# Hello everybody

Discussion in 'General Electronics Chat' started by gepdiana, Aug 17, 2013.

1. ### gepdiana Thread Starter New Member

Aug 17, 2013
3
0
Hi, Im a very noob... but interested in lot of things.. especially science things... Im from Italy so forgive my crappy english...
I decided to register to this forum cause I read some of the lessons about electic circuits here... and i liked them.
But there is a concept that I can't really understand... so I decided to ask for help...
Suppose I've one simple closed circuit, a battery connected to a bulb : if I measure the voltage before and after the bulb I'll get 9 volts right? But if I test with the two probes AFTER the bulb (or before) I'll get 0. Fine. I don't like this... I mean If I think only at tha part of the circuit I m testing (a piece of wire actually) I can see no voltage... BUT CURRENT! (the one comin out from the bulb).
Am I totally wrong in my reasoning? (maybe it is more like a philophical question...)

Thank you very much for your patience.

Have a nice day!

2. ### Shagas Active Member

May 13, 2013
802
74
Try reading again this . Maybe a few times so you understand it well.

Voltage is a RELATIVE quality. That means that you put 1 probe on the reference voltage (or ground) or wherever , and you put your other probe on the place that you want to measure and you will get that voltage - reference (or ground) voltage.

If you put a 9 volt battery to a light bulb then you have a complete circuit .
If you put your probes across the battery before you put the light bulb you will see 9 volts.
If you put it when the circuit is completed you will still see 8-9 volts (abit less due to internal resistance)
Read the article that I linked and the ones after that and before and you will start to understand

Also , go on youtube and write : How to measure voltage and current using multimeter .

Or something like that , and I guarantee it will start making more sense very fast

3. ### gepdiana Thread Starter New Member

Aug 17, 2013
3
0
You are absolutely right, and I think I got what you explained in your message.
But a thing is still missing to me... I suppose:
I supposed to put the 2 probes after the bulb, so no difference in potential so no V.
My battery is 9v and the bulb 3 ohm. In the circuit I should have 3 Amperes.
By ohm's law, in the piece of wire after the bulb I have 0V=0R*3I which sounds mathematically good.. but confuses me because of current without difference in potential...
Is it because it's totally wrong trying to measure V in that way? But, anyway, does not any real wire have its own resistance?
OR is it just because "all the potential left after the bulb is converted to current?" so: ~0 V = ~0 R* 3 A?
I m thinking to water analogy, if the water falls from 10 meters I can measure a difference in potential anywhere... from 10 to 0 from 5 to 0 and so on...
Sorry to bother you... but I can't really understand what I am missing.. If you think I really didn't understand anything about it, just let me know... I ll study more.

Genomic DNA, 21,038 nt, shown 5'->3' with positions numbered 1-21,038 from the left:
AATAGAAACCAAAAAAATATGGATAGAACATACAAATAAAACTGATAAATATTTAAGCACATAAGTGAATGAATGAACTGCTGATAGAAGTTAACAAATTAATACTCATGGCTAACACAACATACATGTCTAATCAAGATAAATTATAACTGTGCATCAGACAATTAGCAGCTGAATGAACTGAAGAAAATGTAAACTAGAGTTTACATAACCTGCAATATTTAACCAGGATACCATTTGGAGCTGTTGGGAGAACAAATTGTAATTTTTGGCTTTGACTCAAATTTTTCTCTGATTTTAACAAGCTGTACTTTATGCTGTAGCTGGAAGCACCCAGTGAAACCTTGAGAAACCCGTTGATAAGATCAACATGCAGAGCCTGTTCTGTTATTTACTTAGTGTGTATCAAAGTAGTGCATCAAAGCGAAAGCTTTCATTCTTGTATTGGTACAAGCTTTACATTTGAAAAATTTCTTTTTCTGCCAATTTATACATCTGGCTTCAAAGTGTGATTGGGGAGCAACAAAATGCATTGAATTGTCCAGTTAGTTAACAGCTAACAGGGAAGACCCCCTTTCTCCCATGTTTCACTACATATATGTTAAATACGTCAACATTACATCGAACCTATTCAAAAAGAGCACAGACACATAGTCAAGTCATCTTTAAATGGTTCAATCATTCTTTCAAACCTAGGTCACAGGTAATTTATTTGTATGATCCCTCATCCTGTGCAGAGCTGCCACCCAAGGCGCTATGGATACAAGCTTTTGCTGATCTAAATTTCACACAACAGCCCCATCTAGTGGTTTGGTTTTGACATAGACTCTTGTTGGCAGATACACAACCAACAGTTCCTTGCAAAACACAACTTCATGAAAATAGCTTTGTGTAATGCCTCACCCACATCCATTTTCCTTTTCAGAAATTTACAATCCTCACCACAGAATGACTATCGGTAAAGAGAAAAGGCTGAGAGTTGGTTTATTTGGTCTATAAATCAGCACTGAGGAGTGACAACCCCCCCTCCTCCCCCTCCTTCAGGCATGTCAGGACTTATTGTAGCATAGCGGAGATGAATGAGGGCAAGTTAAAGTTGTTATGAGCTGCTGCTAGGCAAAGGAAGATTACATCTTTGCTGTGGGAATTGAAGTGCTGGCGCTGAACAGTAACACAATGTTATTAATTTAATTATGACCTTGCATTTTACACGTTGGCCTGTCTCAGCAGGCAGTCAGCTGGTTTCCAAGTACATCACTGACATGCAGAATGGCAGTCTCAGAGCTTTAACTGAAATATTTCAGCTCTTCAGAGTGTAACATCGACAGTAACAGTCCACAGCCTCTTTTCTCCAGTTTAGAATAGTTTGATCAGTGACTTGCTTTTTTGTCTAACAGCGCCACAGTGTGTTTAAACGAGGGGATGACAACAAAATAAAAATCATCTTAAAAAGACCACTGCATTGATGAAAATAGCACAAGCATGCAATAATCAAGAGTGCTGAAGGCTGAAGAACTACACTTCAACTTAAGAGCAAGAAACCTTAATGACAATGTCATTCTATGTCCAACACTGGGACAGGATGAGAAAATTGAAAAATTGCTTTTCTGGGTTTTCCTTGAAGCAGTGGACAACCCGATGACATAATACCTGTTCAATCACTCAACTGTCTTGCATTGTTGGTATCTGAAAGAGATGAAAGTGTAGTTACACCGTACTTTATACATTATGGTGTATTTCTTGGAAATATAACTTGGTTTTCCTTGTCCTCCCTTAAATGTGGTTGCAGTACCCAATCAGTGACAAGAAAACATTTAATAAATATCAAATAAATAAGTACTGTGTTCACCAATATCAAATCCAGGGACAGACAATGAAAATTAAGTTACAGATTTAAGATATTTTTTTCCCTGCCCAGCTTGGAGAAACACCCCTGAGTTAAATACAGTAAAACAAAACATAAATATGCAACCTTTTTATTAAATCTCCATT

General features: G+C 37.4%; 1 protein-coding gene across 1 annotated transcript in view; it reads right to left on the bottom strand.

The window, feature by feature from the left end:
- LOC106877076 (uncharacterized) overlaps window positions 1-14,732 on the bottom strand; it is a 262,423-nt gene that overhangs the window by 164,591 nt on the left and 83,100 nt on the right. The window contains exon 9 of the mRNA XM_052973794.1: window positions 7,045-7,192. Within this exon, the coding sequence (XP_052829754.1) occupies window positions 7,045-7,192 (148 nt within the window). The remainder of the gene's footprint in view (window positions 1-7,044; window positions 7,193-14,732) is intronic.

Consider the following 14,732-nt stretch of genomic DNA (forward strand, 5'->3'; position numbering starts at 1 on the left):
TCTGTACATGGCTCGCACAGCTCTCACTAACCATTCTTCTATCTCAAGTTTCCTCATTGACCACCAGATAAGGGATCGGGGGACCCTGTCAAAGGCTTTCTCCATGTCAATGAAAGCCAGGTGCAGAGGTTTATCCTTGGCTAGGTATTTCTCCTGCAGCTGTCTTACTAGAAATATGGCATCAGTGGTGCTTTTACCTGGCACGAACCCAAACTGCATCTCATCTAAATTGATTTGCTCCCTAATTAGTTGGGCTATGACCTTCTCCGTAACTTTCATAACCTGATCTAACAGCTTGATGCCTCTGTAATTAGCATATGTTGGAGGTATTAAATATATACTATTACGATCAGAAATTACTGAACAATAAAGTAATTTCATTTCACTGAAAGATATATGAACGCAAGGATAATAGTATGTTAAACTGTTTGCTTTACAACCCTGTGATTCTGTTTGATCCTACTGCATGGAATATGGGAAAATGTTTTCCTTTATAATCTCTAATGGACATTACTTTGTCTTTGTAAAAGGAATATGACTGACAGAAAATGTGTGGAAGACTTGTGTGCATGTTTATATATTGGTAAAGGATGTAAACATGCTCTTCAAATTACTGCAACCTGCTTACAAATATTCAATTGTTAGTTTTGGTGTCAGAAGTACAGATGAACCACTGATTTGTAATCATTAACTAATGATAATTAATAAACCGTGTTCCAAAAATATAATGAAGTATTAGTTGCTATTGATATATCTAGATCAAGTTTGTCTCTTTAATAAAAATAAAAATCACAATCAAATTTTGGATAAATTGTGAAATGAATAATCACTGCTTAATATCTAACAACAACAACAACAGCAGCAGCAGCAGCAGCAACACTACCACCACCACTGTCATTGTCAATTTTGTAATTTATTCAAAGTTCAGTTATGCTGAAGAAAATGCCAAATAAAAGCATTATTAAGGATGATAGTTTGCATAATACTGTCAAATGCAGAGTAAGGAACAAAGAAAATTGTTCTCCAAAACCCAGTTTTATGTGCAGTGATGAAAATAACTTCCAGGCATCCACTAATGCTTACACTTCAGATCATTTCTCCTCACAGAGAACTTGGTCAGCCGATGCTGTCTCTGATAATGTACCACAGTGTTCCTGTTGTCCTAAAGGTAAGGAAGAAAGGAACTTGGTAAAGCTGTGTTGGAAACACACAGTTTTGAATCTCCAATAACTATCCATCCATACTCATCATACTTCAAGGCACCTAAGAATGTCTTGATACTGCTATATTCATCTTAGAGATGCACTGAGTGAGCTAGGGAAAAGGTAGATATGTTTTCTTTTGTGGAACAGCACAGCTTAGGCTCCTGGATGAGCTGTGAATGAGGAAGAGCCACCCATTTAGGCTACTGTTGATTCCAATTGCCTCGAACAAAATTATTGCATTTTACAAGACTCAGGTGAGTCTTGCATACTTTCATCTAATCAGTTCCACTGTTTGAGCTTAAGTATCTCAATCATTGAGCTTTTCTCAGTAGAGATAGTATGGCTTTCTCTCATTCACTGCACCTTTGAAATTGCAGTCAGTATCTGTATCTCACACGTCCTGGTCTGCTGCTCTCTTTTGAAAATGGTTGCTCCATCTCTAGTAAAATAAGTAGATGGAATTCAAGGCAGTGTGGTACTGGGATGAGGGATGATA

Thank you very much.

4. ### Shagas Active Member

May 13, 2013
802
74
I'm not understanding everything you are asking but i'll try :
First of all , normal wire has resistance and when current flows through it , then there is a potential developed across ANY two points in the wire.
Problem is that the resistance of the wire is very small and therefore even for large currents the potential developed will be small and difficult to measure with the (probably cheap and crappy) multimeter that you are using .

one of the basic laws: Your total emf (in this case the 9 volts battery voltage) = The sum of the potential drops (in this case the potential drop across the light bulb + the wires + the internal resistance of the battery )

Second : You are using a 9 volt battery and trying to get 3 amps out of it .
Not going to happen.....
The battery has internal resistance so if you try to pull 3 amps out of it then the 9 volts will drop to very low voltages and the battery will start heating up .
use a light bulb which has a much higher resistance .
Also how do you know that the bulb has 3 ohms?
Did you measure it with a multimeter? If yes then your reading is wrong . The resistance rises up to 30,40,50 ohms when it's heated up

Yes , you probably skimmed through the articles looking for your answer and that's why you didn't find it .

Read through them In detail and study more for a few days and you will see that the pieces of the puzzle will start coming together.

5. ### gepdiana Thread Starter New Member

Aug 17, 2013
3
0
Maybe it's my english, and sometimes I notice my questions are not very clear to other people...
I think your second answer is much closer to what I'm looking for. Agree about battery internal resistance, and all the other "details" but mine was just a "theoretical" example.
Thank you very much for the time u spent trying to explain.

I ll try too study abit more...

Have a nice day.

Best regards, Igor.